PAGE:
The coronavirus pandemic and governance challenges in the age of social media

At the time of writing, COVID-19 is finding new epicentres, with the surrounding confusion and misinformation increasing day by day. There have been pandemics before, but one in the age of social media is a historic first that has thrown up problems that are more than medical. Whatsapp, Facebook and Instagram together may account for spreading more news about COVID-19 than any government or combined news agency in the world. And there lies its power, to make news go ‘viral’ in a matter of minutes with scant regard for veracity.

Microscopic image of a virus

In my daughter’s school Whatsapp group in India, a mother posted about her daughter suffering from mild fever and cold. What followed was a furious debate between the mothers in the group on the symptoms that distinguish a common flu from coronavirus. Group members shared expert advice from places as far apart as Seattle and Wuhan to bolster their arguments. In ten minutes, the mood changed to anxiety and panic, as members singled out close friends and made plans to put pressure on school authorities to shut down totally. The power of WhatsApp to metamorphose an interest group into a mob has time and again posed threats to law and order for the Indian government.

Italian philosopher and activist Franco Berardi, who writes brilliantly on media and communication in the present world order, talks about the ‘proliferation of chatter’ that permeates the world today in his book After the Future.  This pandemic has generated a proliferation of chatter on the size of the virus, various conspiracy theories on its origin, the right type of mask to wear, hygiene protocols, travel advisories and so on – all of this supported by the powerful engine of social media. This has made it extremely difficult for medical teams and governments to get their voice heard in the din. At a time of continuous social media updates and rolling news coverage, important messages can frequently get lost in the general noise. There was discussion among us bureaucrats in India on whether WhatsApp should be disabled to stem the tide of misinformation, and many states invoked laws which made it an offence to spread misinformation regarding Covid-19.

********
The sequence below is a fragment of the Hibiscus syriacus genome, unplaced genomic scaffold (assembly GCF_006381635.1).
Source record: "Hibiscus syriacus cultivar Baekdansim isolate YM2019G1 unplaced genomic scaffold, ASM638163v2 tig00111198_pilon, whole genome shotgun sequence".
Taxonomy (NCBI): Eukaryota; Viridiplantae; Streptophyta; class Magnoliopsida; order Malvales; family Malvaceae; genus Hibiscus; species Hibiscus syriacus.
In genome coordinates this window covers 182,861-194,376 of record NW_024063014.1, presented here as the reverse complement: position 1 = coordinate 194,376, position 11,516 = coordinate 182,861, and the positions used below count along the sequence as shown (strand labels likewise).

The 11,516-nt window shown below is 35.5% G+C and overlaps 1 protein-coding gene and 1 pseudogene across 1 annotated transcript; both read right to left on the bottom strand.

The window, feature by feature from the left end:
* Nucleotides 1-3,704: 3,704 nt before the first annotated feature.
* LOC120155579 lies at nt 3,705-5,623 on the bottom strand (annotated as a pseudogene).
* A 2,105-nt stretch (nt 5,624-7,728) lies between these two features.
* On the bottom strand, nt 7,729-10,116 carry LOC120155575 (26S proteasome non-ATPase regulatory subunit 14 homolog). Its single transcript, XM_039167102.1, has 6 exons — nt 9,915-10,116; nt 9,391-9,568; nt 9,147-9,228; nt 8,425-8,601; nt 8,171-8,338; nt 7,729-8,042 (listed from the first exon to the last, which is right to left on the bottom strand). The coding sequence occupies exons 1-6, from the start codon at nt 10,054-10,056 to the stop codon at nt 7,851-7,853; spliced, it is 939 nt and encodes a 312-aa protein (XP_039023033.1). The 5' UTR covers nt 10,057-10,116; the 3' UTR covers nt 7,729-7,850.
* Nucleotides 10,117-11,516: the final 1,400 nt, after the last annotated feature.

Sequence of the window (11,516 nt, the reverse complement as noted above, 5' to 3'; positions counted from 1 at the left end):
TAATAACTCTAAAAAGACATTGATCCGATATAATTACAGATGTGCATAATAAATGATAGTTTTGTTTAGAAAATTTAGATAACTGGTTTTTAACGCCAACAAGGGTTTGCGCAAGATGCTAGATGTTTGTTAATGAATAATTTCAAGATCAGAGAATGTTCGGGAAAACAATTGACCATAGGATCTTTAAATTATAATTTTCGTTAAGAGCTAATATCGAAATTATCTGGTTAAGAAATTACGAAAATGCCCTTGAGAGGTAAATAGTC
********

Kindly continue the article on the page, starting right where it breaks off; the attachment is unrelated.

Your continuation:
Among millennials and Gen Z, memes trivialising coronavirus deflated the extreme sense of urgency and seriousness in more ways than one. Despite warnings, people travelled and partied into the leap year oblivious to the lurking threat. Lockdowns were taken as paid holidays and people travelled far and wide, increasing local transmission.

One of the challenges for the Indian government during this crisis has been dealing with the fake orders that were forwarded across WhatsApp groups. One such order talked of a fine being imposed if educational institutions were not shut down.

A fake memorandum on coronavirus measures purporting to be from the Ministry of Health and Welfare
A fake memorandum purporting to be from the Ministry of Health and Family Welfare

Hours later, the Press Information Bureau of India had to issue a clarification that it was fake.

A memorandum from the Press Information Bureau warning about the spread of a fake memorandum on measures surrounding COVID-19
A memorandum from the Press Information Bureau warning about the spread of a fake memorandum on measures surrounding COVID-19

There are many who still cannot figure out which letter is the legitimate government communication. Many institutions – for fear of penal fines – declared holidays based on the fake order, only to withdraw them later on.

All this is happening at a time when government machinery should be using its precious time and energy elsewhere. Amid one big crisis, there are small ones mushrooming every now and then for the government to deal with as a result of social media’s potential to mislead, misinform and direct public conduct to taking counterproductive measures. In times like these, it will be worthwhile for governments to develop a clear strategy on social media. The pandemic, while triggering debate on surrender of individual liberties for the greater public good, has once again highlighted the difficulties of governance in the age of social media.

Susan Thomas is an alumna of the Blavatnik School of Government (MPP 2015). She has been working for the Government of India since 2001 as part of the Indian Revenue Service (IRS) and is presently the Director for the National Institute of Fashion Technology (NIFT) under the Ministry of Textiles. She has previously worked in areas of corporate taxation, tax tribunal advocacy and other areas of income tax. The views expressed in this blog post are purely personal.

Join the discussion